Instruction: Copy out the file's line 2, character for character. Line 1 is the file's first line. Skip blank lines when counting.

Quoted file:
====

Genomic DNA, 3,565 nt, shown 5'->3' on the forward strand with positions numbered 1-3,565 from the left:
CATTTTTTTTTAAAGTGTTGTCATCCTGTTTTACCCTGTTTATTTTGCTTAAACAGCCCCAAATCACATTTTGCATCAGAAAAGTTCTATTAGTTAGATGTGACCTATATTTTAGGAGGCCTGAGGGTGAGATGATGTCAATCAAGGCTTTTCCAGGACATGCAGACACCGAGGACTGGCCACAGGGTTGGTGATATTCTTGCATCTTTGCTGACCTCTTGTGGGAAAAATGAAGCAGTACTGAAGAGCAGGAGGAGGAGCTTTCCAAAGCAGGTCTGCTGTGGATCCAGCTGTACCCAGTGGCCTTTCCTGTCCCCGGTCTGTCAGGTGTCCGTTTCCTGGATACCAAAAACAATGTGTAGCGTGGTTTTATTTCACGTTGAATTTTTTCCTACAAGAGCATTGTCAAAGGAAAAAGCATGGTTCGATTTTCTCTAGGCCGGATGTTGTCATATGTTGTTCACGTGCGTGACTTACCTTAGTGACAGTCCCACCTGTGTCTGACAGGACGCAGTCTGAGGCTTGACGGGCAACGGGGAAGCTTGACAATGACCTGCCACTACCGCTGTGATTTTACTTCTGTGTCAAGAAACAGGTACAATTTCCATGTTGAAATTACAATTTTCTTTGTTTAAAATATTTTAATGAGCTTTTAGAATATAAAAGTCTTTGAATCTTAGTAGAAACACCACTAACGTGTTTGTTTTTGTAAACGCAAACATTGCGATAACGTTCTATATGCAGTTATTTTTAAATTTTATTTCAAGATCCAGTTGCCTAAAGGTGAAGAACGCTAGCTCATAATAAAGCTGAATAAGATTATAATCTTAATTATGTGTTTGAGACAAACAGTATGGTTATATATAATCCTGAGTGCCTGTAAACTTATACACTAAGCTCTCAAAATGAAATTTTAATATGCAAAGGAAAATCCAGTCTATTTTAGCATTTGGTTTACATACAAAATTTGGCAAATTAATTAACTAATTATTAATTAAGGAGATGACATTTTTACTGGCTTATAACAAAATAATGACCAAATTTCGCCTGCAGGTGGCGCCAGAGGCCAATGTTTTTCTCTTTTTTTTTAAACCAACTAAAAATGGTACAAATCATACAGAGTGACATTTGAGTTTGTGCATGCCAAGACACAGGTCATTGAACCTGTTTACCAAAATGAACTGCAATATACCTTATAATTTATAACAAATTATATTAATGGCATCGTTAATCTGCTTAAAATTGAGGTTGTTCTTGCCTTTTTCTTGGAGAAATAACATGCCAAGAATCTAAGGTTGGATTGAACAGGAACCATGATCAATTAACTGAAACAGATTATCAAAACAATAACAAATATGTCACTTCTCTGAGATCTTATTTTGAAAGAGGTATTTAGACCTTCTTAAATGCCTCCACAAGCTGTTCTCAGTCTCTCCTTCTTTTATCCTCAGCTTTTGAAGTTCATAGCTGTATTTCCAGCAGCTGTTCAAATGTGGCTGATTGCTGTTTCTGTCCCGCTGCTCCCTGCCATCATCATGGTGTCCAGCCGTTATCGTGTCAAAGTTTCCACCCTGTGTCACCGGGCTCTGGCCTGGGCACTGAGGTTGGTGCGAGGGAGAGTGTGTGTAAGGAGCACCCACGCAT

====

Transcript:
CATTTTTTTTTAAAGTGTTGTCATCCTGTTTTACCCTGTTTATTTTGCTTAAACAGCCCCAAATCACATTTTGCATCAGAAAAGTTCTATTAGTTAGATGTGACCTATATTTTAGGAGGCCTGAGGGTGAGATGATGTCAATCAAGGCTTTTCCAGGACATGCAGACACCGAGGACTGGCCACAGGGTTGGTGATATTCTTGCATCTTTGCTGACCTCTTGTGGGAAAAATGAAGCAGTACTGAAGAGCAGGAGGAGGAGCTTTCCAAAGCAGGTCTGCTGTGGATCCAGCTGTACCCAGTGGCCTTTCCTGTCCCCGGTCTGTCAGGTGTCCGTTTCCTGGATACCAAAAACAATGTGTAGCGTGGTTTTATTTCACGTTGAATTTTTTCCTACAAGAGCATTGTCAAAGGAAAAAGCATGGTTCGATTTTCTCTAGGCCGGATGTTGTCATATGTTGTTCACGTGCGTGACTTACCTTAGTGACAGTCCCACCTGTGTCTGACAGGACGCAGTCTGAGGCTTGACGGGCAACGGGGAAGCTTGACAATGACCTGCCACTACCGCTGTGATTTTACTTCTGTGTCAAGAAACAGGTACAATTTCCATGTTGAAATTACAATTTTCTTTGTTTAAAATATTTTAATGAGCTTTTAGAATATAAAAGTCTTTGAATCTTAGTAGAAACACCACTAACGTGTTTGTTTTTGTAAACGCAAACATTGCGATAACGTTCTATATGCAGTTATTTTTAAATTTTATTTCAAGATCCAGTTGCCTAAAGGTGAAGAACGCTAGCTCATAATAAAGCTGAATAAGATTATAATCTTAATTATGTGTTTGAGACAAACAGTATGGTTATATATAATCCTGAGTGCCTGTAAACTTATACACTAAGCTCTCAAAATGAAATTTTAATATGCAAAGGAAAATCCAGTCTATTTTAGCATTTGGTTTACATACAAAATTTGGCAAATTAATTAACTAATTATTAATTAAGGAGATGACATTTTTACTGGCTTATAACAAAATAATGACCAAATTTCGCCTGCAGGTGGCGCCAGAGGCCAATGTTTTTCTCTTTTTTTTTAAACCAACTAAAAATGGTACAAATCATACAGAGTGACATTTGAGTTTGTGCATGCCAAGACACAGGTCATTGAACCTGTTTACCAAAATGAACTGCAATATACCTTATAATTTATAACAAATTATATTAATGGCATCGTTAATCTGCTTAAAATTGAGGTTGTTCTTGCCTTTTTCTTGGAGAAATAACATGCCAAGAATCTAAGGTTGGATTGAACAGGAACCATGATCAATTAACTGAAACAGATTATCAAAACAATAACAAATATGTCACTTCTCTGAGATCTTATTTTGAAAGAGGTATTTAGACCTTCTTAAATGCCTCCACAAGCTGTTCTCAGTCTCTCCTTCTTTTATCCTCAGCTTTTGAAGTTCATAGCTGTATTTCCAGCAGCTGTTCAAATGTGGCTGATTGCTGTTTCTGTCCCGCTGCTCCCTGCCATCATCATGGTGTCCAGCCGTTATCGTGTCAAAGTTTCCACCCTGTGTCACCGGGCTCTGGCCTGGGCACTGAGGTTGGTGCGAGGGAGAGTGTGTGTAAGGAGCACCCACGCAT